Tax Season Trap Door: Business Interest Expense Limitation for Pass-through Entities & their Owners

A discussion on the current status of Sec. 163(j)

Important notes

This article assumes that its readers are familiar with the basics of 163(j). If that assumption is false, please first read our earlier article, written just after the Tax Cuts and Jobs Act was passed. Our previous article is a summary of the Business Interest Expense Limitation as written in the Code, while this article explains the new guidance, primarily derived from the proposed regulations.

None of these new sources is truly authoritative. Proposed regulations and notices do not carry the force of law that temporary or final regulations and revenue procedures do, but they are informative, and give us a sneak peek at what the authoritative versions of these documents will look like. The “before and after” versions are both written by the same party (the IRS), and it is likely that most of the language in these documents, with some significant and insignificant adjustments, will make it into the final versions.

And now, our panelists – John Hadwen and Josh Lapierre

John: Happy Tax Season! A tax accountant’s favorite time of year but this year there are many new laws taking effect for many taxpayers. One of the more complex aspects of the new law is the business interest expense limitation, a topic on which the IRS published proposed regulations right between Thanksgiving and Christmas. Now that we’ve had plenty of time to let the turkey digest and decipher the proposed regulations, what are your initial thoughts for pass-through entities and their owners?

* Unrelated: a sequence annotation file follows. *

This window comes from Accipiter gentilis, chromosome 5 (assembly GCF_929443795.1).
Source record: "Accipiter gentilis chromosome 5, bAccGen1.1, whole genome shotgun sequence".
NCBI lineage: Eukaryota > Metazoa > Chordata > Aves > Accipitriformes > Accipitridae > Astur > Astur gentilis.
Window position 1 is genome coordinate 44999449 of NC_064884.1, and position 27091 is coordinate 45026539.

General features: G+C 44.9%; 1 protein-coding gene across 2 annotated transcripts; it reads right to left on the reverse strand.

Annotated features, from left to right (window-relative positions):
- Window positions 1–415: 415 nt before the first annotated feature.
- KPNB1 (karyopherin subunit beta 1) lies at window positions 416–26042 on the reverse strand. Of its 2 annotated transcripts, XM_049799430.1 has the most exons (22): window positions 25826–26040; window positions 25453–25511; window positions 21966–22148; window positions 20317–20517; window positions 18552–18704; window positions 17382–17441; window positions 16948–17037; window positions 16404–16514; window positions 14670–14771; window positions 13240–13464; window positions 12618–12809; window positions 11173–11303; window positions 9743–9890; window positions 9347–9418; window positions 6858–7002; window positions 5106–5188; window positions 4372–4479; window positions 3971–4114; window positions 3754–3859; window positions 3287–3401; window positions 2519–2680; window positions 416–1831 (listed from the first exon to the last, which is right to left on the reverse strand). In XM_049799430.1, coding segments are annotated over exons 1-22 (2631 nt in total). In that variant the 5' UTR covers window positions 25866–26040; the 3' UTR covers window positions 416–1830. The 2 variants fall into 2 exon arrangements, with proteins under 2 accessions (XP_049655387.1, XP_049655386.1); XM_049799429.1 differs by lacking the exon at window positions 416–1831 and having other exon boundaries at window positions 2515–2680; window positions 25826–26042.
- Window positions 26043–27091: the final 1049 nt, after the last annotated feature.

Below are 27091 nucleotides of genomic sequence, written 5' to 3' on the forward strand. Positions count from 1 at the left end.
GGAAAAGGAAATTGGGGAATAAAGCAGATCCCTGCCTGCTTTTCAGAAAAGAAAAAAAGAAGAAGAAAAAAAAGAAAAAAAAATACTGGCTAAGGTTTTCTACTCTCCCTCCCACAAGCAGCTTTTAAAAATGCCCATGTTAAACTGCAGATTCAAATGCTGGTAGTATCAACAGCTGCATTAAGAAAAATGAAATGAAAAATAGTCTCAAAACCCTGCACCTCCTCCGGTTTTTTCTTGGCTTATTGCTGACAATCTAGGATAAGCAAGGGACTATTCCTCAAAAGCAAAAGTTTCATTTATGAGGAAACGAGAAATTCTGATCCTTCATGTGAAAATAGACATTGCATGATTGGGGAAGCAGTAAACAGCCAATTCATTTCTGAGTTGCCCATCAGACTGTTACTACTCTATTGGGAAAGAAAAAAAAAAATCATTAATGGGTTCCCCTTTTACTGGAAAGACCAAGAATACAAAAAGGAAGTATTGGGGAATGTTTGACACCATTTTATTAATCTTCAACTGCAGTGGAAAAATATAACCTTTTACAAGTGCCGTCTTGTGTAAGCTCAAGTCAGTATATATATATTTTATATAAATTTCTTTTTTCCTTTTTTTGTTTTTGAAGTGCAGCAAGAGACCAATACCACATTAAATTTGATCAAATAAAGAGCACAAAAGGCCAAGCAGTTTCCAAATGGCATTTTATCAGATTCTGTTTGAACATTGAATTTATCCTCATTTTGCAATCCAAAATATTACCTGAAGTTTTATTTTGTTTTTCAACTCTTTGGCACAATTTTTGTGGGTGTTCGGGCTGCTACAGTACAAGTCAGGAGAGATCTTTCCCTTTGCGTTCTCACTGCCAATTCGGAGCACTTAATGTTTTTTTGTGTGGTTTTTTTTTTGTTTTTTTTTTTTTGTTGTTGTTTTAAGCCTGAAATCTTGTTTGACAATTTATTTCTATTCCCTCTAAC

Josh: Happy Tax Season as well! Certainly 439 pages is a lot to take in around the holidays. The new business interest limitation is quite expansive and everyone should be considering the applicability and impact. Most discussions and articles up to this point have been using a general formula for the limitation and now the rules are going to be required to be applied. We are going to need to go through the mechanics and application for filing and reporting and for some businesses it is going to require extra time and consideration from taxpayers and their advisors. If you own a business and incurred interest expense and have not discussed its applicability to you, you should – NOW. For pass-through entities this new law is a game changer. For this first year advisors are going to be working with clients to fully understand and report the additional information, if required, and this will require more time and information than in previous years. The pass-through entities add additional layers with items that may or may not be required to be reported to the owners of the business.

John: So how can a taxpayer get out of this new limitation?

Josh: Great question, and one that everyone should first visit. Being exempt from these rules could save a business time and taxes. First, there is an exemption from the limitation on interest deductibility for taxpayers (other than tax shelters) whose average annual gross receipts did not exceed $25 million for the three preceding taxable years; however, taxpayers may need to include the gross receipts of related parties for purposes of determining whether this threshold has been met.

John: Tax shelters? I thought the IRS did away with those years ago.